As the report stresses the historiography of the UK welfare system can be rewritten by varying but subsequent phases of social control dependent upon the different magnitude of political and economic power of the state and voluntary sector: legitimisation – mobilisation – cooptation – Integration.
This paper declares that social housing is a very significant part of the housing stock in the UK, accounting for about 25 percent of all housing. Social housing – consisting of local authority public housing and non-profit housing association dwellings – continues to provide accommodation to more than 5 million households, by no means all of them low income. Social housing remains important, and continues to have a substantial constituency – despite the loss of about four out of every ten local authority dwellings to sales, transfers and demolitions over the past two decades, and despite the ostensible “residualisation” of social housing as the UK has been swept by the US-style idealisation and ideology of private speculative homeownership. It is now commonplace to note that organizations operating between the state and the market – variously labelled ‘voluntary,’ ‘non-profit,’ ‘nongovernmental,’ ‘civil society’ or ‘third sector organizations’ – have been rediscovered by politicians, academics and the public as a possible third way of a substitute for the statutory welfare service. One reason for this rediscovery is the growing scepticism about the capacity of the state to deliver public services that satisfy user expectations and diverse citizen aspiration.1 Another reason is disillusionment with market solutions, whose difficulties and failings include the lack of attention they pay to socially excluded individuals and communities, and market's vulnerability to the changing economic environment in global economy.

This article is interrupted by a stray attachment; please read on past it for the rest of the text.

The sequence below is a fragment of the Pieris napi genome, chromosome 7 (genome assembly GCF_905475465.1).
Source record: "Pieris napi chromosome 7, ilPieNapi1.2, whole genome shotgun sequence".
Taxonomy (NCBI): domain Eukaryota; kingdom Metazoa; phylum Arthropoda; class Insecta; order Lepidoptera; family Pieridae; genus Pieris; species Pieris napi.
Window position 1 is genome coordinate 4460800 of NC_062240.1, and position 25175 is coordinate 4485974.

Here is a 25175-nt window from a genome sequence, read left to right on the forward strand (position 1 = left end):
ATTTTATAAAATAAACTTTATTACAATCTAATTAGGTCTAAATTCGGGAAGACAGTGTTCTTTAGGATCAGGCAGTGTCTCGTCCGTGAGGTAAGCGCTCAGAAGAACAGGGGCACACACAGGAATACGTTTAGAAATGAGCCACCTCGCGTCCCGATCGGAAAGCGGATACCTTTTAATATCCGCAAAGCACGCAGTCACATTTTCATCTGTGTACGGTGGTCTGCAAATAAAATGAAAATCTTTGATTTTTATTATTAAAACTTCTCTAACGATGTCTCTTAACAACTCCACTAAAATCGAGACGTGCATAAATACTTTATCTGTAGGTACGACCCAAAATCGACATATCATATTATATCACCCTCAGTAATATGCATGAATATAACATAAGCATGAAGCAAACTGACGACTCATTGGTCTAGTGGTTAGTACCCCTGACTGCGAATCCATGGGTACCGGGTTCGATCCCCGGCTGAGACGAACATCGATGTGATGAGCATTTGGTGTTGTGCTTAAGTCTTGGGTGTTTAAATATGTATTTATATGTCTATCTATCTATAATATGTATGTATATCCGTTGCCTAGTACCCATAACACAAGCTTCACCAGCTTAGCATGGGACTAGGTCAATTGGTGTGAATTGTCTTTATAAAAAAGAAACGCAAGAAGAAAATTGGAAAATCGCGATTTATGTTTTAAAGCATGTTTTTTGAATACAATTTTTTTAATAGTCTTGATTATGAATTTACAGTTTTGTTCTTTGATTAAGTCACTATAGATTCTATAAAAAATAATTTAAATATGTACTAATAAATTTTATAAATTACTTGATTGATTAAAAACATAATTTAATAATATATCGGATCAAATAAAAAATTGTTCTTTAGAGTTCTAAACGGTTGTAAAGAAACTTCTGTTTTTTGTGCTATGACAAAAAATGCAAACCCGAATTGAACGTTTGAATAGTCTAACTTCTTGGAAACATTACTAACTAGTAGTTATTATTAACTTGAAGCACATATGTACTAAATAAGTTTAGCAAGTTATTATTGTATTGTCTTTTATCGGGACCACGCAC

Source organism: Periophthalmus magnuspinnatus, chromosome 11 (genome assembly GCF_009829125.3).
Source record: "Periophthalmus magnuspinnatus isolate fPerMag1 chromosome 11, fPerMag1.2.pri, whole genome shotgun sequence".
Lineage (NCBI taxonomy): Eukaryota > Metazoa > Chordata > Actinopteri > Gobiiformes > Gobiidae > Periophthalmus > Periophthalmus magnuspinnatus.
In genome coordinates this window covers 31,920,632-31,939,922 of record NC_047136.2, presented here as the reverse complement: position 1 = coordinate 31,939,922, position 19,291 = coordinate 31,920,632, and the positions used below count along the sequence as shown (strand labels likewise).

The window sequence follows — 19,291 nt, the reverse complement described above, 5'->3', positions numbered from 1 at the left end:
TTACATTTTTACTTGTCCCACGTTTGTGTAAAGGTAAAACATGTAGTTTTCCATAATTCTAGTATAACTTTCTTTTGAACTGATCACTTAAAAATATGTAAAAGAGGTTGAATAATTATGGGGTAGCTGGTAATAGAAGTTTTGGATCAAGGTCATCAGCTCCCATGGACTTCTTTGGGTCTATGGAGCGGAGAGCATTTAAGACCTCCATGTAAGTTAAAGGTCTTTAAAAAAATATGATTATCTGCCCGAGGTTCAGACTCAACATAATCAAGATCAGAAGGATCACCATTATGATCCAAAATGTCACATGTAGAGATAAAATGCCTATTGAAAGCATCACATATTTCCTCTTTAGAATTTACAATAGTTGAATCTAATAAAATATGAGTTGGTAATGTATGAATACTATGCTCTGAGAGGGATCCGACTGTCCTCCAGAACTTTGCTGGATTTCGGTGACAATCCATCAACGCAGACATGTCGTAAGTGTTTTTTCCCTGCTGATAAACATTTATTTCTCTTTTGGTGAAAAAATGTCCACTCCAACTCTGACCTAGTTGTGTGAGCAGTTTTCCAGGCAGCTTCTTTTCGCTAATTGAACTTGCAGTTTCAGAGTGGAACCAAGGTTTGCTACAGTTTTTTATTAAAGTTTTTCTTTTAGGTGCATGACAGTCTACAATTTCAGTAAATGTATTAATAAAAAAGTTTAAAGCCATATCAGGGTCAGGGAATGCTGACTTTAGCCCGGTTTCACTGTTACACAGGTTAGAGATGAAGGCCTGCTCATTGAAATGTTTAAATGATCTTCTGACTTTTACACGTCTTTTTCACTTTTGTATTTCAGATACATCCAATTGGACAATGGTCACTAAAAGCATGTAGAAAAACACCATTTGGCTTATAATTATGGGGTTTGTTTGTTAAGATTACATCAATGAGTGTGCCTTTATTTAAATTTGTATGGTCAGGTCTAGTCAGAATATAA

Overall, it can be argued that the rapid expansion of voluntary organizations in the Western welfare states took place in line with the dismantling of the universal idea of social welfare from the mid-1970s.
Change in economy
In 1900 the population Of united kingdom was around 38 million1 and gross domestic product (GDP) stood at just under 125 billion2 at constant 1995 market prices. The economy was more notably based upon trade and manufacturing: manufacturing represented 28 per cent of output; agriculture, forestry and fishing 11 per cent; and services 50 per cent. Looking at the labour market, the employment rate was 69 per cent, with 24 per cent in manufacturing and textiles, and 12 per cent in agriculture. Unemployment stood at around 3 per cent. Within this, the workforce was very much male dominated, with men representing 70 per cent of the active population. Britain in 2000 was a very different place. The days of Empire were gone. The population had increased by 50 per cent to 59 million;4 by comparison, GDP had risen fivefold to 800 billion, at constant 1995 market prices This increase in living standards was also visible in average weekly wages, which had risen to over
250 times their 1902 level while prices had risen 67 times.5 Manufacturing's importance